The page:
While the donkeys Rick Ramseur has in his pasture probably wouldn’t be willing to pull the surrey that he recently refurbished, their ancestors did.
“My grandfather, Richard Alexis Ramseur, was in the hardware business,” he said. “He took it over from his father. He always wanted to have a farm when he retired. Finally, when he hit 65, he did just that. We had every animal imaginable. If it were today, we’d have had a llama and an emu.”
Ramseur’s grandfather saw an advertisement in a Wilmington paper for two Sicilian donkeys for sale.
“He inquired, then rented a truck and went down to Wilmington and brought those donkeys home,” he said. “They were named Jack and Jill. We still have the descendants of donkeys to this day. Obviously, he wanted to show them off and acquire a vehicle that they could pull.”
About that time, the old Brevard Plantation in the eastern side of the came up for sale, Ramseur believes it was in the early 1930s. Ramseur’s grandfather purchased the base of the surrey at that sale. The wood had rotted out by the time it was sold.
“The reason that he purchased that surrey is rumor had it that among other dignitaries who had ridden in it, one was Gen. Stonewall Jackson who married Anna Morrison,” Ramseur said. “It’s quite plausible that while they were courting, they rode in it. Bill Beam, the county historian, said that the surrey was likely manufactured in Lincolnton.”
The surrey was kept in seclusion until Ramseur’s grandfather had time to refurbish it, which he believes was in 1947.
“He enjoyed being in various Christmas parades and maybe Fourth of July parades,” he said. “It was something that he looked forward to. He had the first-born pair of donkeys from Jack and Jill, Jack and Trinket, trained to pull it.”
Over time, the surrey had deteriorated again and during the pandemic, Ramseur decided to restore it again.
“I started it about a year ago lying on my back with a grinder, grinding all of the rust off the bottom,” he said. “It was a painstaking process – particularly with the lanterns which were almost completely rusted away. I had to rebuild them with layers of epoxy and other pieces of metal to get them back to where they looked like what they were intended to be. They are the original lanterns and probably worth more than the surrey itself.”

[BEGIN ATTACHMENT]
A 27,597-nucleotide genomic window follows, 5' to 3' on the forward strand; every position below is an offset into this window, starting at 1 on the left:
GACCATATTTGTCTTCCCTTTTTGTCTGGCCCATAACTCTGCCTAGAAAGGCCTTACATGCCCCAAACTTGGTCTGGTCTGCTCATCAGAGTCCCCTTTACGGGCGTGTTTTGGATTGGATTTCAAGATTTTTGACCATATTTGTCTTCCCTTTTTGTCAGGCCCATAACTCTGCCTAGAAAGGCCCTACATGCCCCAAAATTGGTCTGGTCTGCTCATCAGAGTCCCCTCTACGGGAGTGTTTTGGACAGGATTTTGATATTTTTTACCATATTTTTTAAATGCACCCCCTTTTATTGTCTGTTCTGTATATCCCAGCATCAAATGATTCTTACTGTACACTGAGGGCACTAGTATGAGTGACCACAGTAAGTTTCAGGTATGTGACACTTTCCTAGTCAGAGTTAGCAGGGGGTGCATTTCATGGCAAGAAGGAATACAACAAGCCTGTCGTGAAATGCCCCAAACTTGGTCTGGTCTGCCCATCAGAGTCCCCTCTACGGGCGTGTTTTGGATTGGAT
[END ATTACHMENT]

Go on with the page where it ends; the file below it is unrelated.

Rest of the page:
The upholstery was refurbished by New Era Upholstery in Lincolnton.
When Ramseur’s grandfather purchased the original pair of Sicilian donkeys, there were only seven other farms in the United States who had them. This type of donkey originated in Sicily, Sardinia and are miniature – reaching a maximum height of 36 inches tall. They are typically a light gray brown in color with dark markings on their ears and feet. They have dark manes that extend to a stripe down their backs and another across the shoulders forming the shape of a cross. They’re sometimes called “holy cross donkeys.”
“When I’m driving through the country, if I see some miniature donkeys, I can tell if they came from Jack and Jill because their head structure is distinct,” he said. “We’ve sold them over the years to cattle and goat people who want them as defense against coyotes.”
Because of Ramseur’s age and the amount of work that it would take to break a team of donkeys in, it’s unlikely that the surrey will ever be pulled by Ramseur donkeys again.
“We also had saddles and we’d ride them,” he said. “We had a sulky cart in addition to the surrey. We also had a covered wagon. The donkeys are wonderful pets. We’re down to just four donkeys now. At one time I think we had as many as 20. There have been hundreds born here since the late 1940s. They can live to be 35 or 40 years old. I know Jill had colts up until her late 20s. Our Jack now is 29 I think.”